Tuesday, January 1, 2013


I was never more anxious to hop in the shower as I was this morning. It wasn't so
much that I wanted a fresh start to the day, as it was about scrubbing off and rinsing
away the slime and grime that had built up over the past year.

2012 was just plain filthy and nasty. It was like a Fondu feast where just about
everything on our country's plate was dipped not in cheese or chocolate, but rather
dunked and drowned in a cess pool of scandals.

In the world of sports, the child sex-abuse scandal at Penn State broke in November
of last year, but tore the seal off 2012 with sordid details and a cover-up that eventually
painted Joe Paterno and others university officials as leaders who were more concerned
about protecting their image than saving little children from a predator named Sandusky.

There were scandals everywhere in 2012. At Arkansas, Bobby Petrino was fired
after hiring his 26-year old mistress for a job in the football department. Three-time
Olympian Suzy Favor Hamilton, who built her own girl-next door image, turned out
to be a girl who spent the last year working as an escort. The Chinese badminton team
intentionally tanked games in the Olympics, the NFL had it's bounty-gate, and Lance
Armstrong finally got outed as a drug cheat. Can I get another shower, please?

We learned that hate and racism is still very much alive in 2012. Carl Crawford, the
former Boston Red Sox who was on a minor-league rehab assignment in New Hampshire
last July, was screamed at by a man attending the game. Crawford was called a "Monday,"
a derogatory term for blacks because it's associated with being the most hated day of the
week. Incredibly, the man, who is white, turned out to be a police officer. He was
subsequently fired.

Ron Parker of ESPN got off much easier after calling Robert Griffin III, the Washington
Redskins quarterback a "cornball brother" on "First Take." Parker, who is black, questioned
whether or not RGIII was "one of us." ESPN tagged Parker with a 30-day suspension.

Hate and anger blew through Kansas City in November when Chiefs linebacker Javon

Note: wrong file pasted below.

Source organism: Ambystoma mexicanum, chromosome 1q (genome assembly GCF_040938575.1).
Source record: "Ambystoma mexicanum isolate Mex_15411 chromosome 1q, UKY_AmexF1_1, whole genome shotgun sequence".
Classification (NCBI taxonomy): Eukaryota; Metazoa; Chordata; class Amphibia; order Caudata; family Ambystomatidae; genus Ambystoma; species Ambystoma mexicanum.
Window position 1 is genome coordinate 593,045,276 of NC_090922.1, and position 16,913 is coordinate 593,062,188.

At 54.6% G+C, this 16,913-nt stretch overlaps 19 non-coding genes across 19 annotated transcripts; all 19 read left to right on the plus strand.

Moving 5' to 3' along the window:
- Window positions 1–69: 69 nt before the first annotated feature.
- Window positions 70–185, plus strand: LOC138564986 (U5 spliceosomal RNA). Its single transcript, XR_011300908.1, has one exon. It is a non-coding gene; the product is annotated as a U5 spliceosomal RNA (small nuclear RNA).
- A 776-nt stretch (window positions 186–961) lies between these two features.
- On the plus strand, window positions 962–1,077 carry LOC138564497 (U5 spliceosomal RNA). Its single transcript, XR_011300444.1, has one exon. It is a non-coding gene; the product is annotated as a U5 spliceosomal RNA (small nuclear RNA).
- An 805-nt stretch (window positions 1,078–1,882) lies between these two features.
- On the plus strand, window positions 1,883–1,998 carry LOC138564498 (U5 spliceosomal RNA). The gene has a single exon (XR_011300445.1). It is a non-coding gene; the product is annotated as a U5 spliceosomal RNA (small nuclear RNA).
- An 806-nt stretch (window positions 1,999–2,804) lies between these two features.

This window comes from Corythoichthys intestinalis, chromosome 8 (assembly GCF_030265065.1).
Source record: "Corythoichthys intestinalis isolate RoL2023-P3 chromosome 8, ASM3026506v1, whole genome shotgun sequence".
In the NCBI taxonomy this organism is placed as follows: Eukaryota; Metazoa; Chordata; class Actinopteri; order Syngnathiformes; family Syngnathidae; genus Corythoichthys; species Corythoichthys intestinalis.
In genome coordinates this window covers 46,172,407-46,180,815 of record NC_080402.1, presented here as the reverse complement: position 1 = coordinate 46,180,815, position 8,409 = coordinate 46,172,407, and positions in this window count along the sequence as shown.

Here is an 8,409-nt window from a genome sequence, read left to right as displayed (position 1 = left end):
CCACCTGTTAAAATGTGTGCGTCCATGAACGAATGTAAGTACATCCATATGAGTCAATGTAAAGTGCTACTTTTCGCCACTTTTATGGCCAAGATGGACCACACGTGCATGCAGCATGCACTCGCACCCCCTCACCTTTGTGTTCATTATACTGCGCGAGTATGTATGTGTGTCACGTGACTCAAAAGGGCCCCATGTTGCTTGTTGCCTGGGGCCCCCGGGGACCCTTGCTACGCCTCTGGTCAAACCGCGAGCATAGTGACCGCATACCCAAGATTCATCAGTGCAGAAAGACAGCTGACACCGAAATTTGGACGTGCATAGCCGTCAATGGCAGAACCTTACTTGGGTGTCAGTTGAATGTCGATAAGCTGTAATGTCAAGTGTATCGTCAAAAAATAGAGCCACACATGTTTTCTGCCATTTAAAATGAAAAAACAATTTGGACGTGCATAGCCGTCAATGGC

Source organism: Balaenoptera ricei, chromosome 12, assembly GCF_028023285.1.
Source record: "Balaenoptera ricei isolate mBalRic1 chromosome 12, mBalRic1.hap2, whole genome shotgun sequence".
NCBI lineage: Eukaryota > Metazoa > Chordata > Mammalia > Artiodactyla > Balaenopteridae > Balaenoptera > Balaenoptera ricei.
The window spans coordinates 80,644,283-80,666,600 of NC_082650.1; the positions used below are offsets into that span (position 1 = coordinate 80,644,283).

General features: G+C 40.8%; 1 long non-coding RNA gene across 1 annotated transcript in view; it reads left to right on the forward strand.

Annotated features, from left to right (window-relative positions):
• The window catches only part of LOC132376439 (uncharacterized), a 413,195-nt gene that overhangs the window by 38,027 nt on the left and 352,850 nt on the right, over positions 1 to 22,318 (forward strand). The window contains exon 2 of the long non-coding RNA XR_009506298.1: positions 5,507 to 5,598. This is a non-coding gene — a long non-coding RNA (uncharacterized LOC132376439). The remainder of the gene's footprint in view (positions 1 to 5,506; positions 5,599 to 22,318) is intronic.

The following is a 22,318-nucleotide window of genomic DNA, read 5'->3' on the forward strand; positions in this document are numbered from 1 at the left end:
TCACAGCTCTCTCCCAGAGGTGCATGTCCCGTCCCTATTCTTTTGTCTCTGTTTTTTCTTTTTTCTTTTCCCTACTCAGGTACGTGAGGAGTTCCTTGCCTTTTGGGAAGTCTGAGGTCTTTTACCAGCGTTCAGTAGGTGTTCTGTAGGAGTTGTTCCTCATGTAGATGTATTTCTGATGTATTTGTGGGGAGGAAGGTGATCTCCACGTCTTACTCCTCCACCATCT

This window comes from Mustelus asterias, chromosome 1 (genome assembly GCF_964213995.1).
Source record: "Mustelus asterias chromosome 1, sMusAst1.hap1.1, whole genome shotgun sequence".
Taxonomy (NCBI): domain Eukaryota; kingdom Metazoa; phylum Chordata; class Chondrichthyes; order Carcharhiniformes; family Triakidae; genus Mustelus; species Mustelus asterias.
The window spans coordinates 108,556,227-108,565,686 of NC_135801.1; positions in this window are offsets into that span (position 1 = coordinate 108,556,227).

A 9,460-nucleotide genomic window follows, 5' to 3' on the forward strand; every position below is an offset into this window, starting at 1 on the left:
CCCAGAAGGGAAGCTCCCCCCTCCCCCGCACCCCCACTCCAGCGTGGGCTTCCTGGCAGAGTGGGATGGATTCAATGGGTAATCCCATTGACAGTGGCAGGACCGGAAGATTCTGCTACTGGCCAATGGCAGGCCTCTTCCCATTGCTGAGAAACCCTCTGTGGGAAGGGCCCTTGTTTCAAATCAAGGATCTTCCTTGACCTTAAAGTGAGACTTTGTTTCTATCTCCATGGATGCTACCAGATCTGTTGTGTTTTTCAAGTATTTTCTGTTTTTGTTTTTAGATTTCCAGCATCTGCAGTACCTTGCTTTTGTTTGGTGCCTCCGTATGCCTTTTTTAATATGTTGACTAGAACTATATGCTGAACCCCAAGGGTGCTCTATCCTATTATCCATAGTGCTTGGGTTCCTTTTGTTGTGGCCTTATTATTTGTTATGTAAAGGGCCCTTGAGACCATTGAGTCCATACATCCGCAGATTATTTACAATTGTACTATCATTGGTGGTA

Belcher shot the mother of his 3-year old child before turning the gun on himself. Belcher
apparently went into a rage over the spending and late-night habits of his girlfriend,
Kassendra Perkins, and felt shooting her was the answer to fixing those problems.

Scandal and unimaginable acts didn't just permeate the sports world. General Petraeus,
a highly-decorated and respected leader of our military, had an extra-marital affair
with Paula Broadwell, ending his career and soiling his once sterling reputation, as well.

The country was angered and appalled by the Casey Anthony trial and subsequent
acquittal, leaving no one responsible for the death of Caylee Anthony, a beautiful 2-year
old girl. And the country is still clearly divided by the events surrounding the death of
Trayvon Martin.

We discovered that many miserable people value the lives of others, even less than
their own. In New York City, two men were pushed to their deaths off platforms in the
subway in separate incidents. The New York Post showed no respect or compassion
by plastering a picture of one of the men about to be run over by the train with the caption,
"THIS MAN IS ABOUT TO DIE." Selling papers was far more important to executives of the
New York Post than the feelings of a family who just had their entire world shattered.

If the moral compass of this nation wasn't already broken, the events of 2012 clearly
demonstrated that it's pointed due south. In Aurora, Colorado, a man walks into a
midnight screening of "Batman Returns" and unleashes his fury and hate with a semi-
automatic rifle, killing 28 people and injuring 58.

2012 was also the year where this country was stretched financially and deflated
emotionally. Hurricane Sandy devastated the Northeast, leaving a path of destruction
that was unprecedented. Not only homes were lost, but lives as well.

But the tragedy in Newtown, CT  may have been the unimaginable event that defined
2012 and made it one of the worst years in recent memory. 20 beautiful and innocent
children were killed on a sunny December morning. Six caring and selfless adults murdered
at the Sandy Hook Elementary School.

They were in the right place at the right time except that evil showed up and took away
their lives for no good reason. It was an unspeakable tragedy that devastated a town
forever and sucked the spirit out of the entire nation during the holiday season.

Just two weeks after one of the most violent and horrific school shootings in U.S.
history, Irving Pansky, a New Haven-based attorney filed a lawsuit on behalf of
the parents of one of the children who actually survived the shooting. Pansky is
claiming the child has been traumatized by the massacre in the school. Traumatized?
Ask the parents who lost a child about being traumatized.

The lawsuit against the state of Connecticut is asking for $100 million dollars. $100
million dollars? The dirt on 20 of the smallest graves in Newtown is still fresh and
greed rears its ugly head. Greedy, insensitive, and just plain disgusting.

It really is quite surprising that the world did not end in 2012. I think I need to take
another shower now.

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